This week in Star Track we’re featuring Mandeep K. Dhami, PhD, who is Professor of Decision Psychology at Middlesex University. She received her PhD in Psychology from City University, London, UK. Her research focuses on human JDM and choice, and risk primarily in the criminal justice domain. Her previous academic posts include the University of Cambridge (UK), University of Maryland (USA), and the Max Planck Institute for Human Development (Germany). Mandeep has also worked outside academia for the Ministry of Defence and for two British prisons. Mandeep has also won several awards, including from Division 9 of the APA and EADM. Mandeep advises Government organizations nationally and internationally on criminal justice issues, and has helped to establish a Restorative Justice Program in the City of Victoria, Canada. Mandeep is Fellow of the Society for the Psychological Study of Social Issues (SPSSI; Division 9 of the APA). She has authored over 80 scientific articles and book chapters, is the lead editor of the book Judgment and decision making as a skill: Learning, development, and evolution, and on the editorial board of prestigious journals such as Perspectives on Psychological Science. In her spare time, Mandeep is a competitive ballroom dancer, and has represented England in Latin formation.
I wanted to pursue an academic career in this field because… Well, actually, I hadn’t planned on an academic career in Decision Science…things just worked out that way, and I’m very pleased they did. I had worked in prisons as an assistant psychologist while doing my undergraduate degree, and had wanted to go into prison management afterwards. However, a head psychologist encouraged me to do a PhD – saying my career in prisons would benefit from having a solid research background. So, off I went to do a Masters in Criminology followed by a PhD in JDM – and although I never did return to work in prisons, I’ve been back behind bars many times in the UK, US and Canada to study prisoner decision-making. Decision Science affords researchers considerable opportunities to conduct studies in a variety of field settings.
I find the inspiration for my research mostly from the social world around me, and particularly from policy debates in the criminal justice arena. By starting with the problem first, I can be free to choose the most relevant theories and appropriate methods. Dogmatic adherence to theories and methods has blighted the development of social scientific fields, and doing research for the sake of doing research is a waste of opportunity. I want my research to ‘count’ – I want to change some aspects of the world I live in, and so I find myself conducting research to solve social problems.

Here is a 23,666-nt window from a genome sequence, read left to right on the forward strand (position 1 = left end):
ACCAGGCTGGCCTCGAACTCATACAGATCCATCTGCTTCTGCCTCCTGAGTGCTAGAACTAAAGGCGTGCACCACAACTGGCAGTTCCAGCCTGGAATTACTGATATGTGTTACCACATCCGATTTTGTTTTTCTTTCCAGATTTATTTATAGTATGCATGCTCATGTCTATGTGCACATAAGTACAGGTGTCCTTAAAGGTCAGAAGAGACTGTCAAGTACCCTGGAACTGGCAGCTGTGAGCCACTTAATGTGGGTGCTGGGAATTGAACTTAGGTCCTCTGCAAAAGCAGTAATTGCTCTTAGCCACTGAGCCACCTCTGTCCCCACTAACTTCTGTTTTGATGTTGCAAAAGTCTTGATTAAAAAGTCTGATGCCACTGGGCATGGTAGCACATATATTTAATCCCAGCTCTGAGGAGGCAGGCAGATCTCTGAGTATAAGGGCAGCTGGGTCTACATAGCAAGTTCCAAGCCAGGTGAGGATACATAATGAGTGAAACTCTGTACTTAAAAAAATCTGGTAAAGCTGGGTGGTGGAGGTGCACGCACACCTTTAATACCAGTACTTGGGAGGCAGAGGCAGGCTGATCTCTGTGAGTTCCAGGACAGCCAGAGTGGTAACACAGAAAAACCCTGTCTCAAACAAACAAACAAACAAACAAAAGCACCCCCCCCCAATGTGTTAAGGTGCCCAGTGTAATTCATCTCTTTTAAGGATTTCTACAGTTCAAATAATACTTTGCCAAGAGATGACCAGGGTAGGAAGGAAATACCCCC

When people ask me what I do, I say “I study how people think and make decisions, focusing often on people in the criminal justice system such as offenders, police officers and court judges.” There have been several occasions when this simple question and answer has led to extremely useful feedback on my research as well as new research opportunities.
The paper that has most influenced me is… Two books have influenced me hugely – Erving Goffman’s Asylums and Paul Meehl’s Clinical versus statistical prediction. Goffman taught me that to study people we need to see the world from their perspective,and Meehl taught me to question expertise rather than revere it.
The best research project I have worked on during my career… I’m not sure how to operationalize ‘best’ – there have been some projects that have been fun to work on and others that made my ‘head hurt’ – both types of projects produced publications I’m proud of. But, given that I have about 3 decades before retirement, I’d like to think the ‘best’ is yet to come….
If I wasn’t doing this, I would be… If I’d gone down the prison management route, I’d probably be a senior civil servant in the UK Ministry of Justice or Home Office by now.
The most important quality for a researcher to have is… In one word ‘resilience.’ Some of the most common phrases in academia include ‘rejected’, ‘declined’, and ‘unsuccessful’. What a lot of young academics don’t realise is that good researchers take this negative feedback and use it to improve their work – they don’t simply ignore it, and they certainly don’t just give up.
The biggest challenge for our field in the next 10 years… We have too many effects and not enough explanations. Our field needs to develop process models that integrate different theoretical approaches, and that are tested under representative task conditions. This can produce more robust findin gs, and those that translate to the world outside the laboratory.
My advice for young researchers at the start of their career is… Work on something you feel passionate about. This will hopefully mean you don’t give up when things get tough. Over time, you’ll learn to communicate the value of your work to others, and although they may not share your enthusiasm, they will come to appreciate your work, and you.
The one thing I’ve found most challenging is… The slow pace of academia; the time lag from having a research idea through conducting the research to publishing it can be several years; patience is not a virtue that I can say I have much of. Fortunately, the time lag has been reduced in recent years with e.g. the introduction of ‘online first’.
For more information on Mandeep, visit her page.
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